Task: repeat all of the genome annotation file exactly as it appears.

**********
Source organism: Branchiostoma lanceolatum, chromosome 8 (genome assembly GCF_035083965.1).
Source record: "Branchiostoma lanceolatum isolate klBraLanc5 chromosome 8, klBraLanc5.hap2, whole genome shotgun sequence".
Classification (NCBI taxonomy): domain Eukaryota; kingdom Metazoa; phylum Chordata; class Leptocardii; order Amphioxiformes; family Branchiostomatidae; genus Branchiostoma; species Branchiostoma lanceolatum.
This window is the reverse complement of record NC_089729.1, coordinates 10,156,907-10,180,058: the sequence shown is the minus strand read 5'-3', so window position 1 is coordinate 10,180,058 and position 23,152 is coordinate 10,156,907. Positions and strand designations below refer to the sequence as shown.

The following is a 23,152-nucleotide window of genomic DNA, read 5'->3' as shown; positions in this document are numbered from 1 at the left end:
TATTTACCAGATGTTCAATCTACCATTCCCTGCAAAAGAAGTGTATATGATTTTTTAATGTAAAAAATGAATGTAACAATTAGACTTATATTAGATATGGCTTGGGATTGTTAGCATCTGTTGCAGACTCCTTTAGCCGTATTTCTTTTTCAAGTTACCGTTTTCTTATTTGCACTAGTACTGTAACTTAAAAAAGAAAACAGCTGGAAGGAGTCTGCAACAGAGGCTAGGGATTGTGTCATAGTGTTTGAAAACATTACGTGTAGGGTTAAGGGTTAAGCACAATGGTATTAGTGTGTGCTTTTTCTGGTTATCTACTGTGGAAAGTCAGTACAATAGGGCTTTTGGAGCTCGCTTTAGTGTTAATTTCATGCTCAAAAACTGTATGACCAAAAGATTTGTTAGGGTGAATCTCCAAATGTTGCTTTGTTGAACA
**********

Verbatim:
Source organism: Branchiostoma lanceolatum, chromosome 8 (genome assembly GCF_035083965.1).
Source record: "Branchiostoma lanceolatum isolate klBraLanc5 chromosome 8, klBraLanc5.hap2, whole genome shotgun sequence".
Classification (NCBI taxonomy): domain Eukaryota; kingdom Metazoa; phylum Chordata; class Leptocardii; order Amphioxiformes; family Branchiostomatidae; genus Branchiostoma; species Branchiostoma lanceolatum.
This window is the reverse complement of record NC_089729.1, coordinates 10,156,907-10,180,058: the sequence shown is the minus strand read 5'-3', so window position 1 is coordinate 10,180,058 and position 23,152 is coordinate 10,156,907. Positions and strand designations below refer to the sequence as shown.

The following is a 23,152-nucleotide window of genomic DNA, read 5'->3' as shown; positions in this document are numbered from 1 at the left end:
TATTTACCAGATGTTCAATCTACCATTCCCTGCAAAAGAAGTGTATATGATTTTTTAATGTAAAAAATGAATGTAACAATTAGACTTATATTAGATATGGCTTGGGATTGTTAGCATCTGTTGCAGACTCCTTTAGCCGTATTTCTTTTTCAAGTTACCGTTTTCTTATTTGCACTAGTACTGTAACTTAAAAAAGAAAACAGCTGGAAGGAGTCTGCAACAGAGGCTAGGGATTGTGTCATAGTGTTTGAAAACATTACGTGTAGGGTTAAGGGTTAAGCACAATGGTATTAGTGTGTGCTTTTTCTGGTTATCTACTGTGGAAAGTCAGTACAATAGGGCTTTTGGAGCTCGCTTTAGTGTTAATTTCATGCTCAAAAACTGTATGACCAAAAGATTTGTTAGGGTGAATCTCCAAATGTTGCTTTGTTGAACA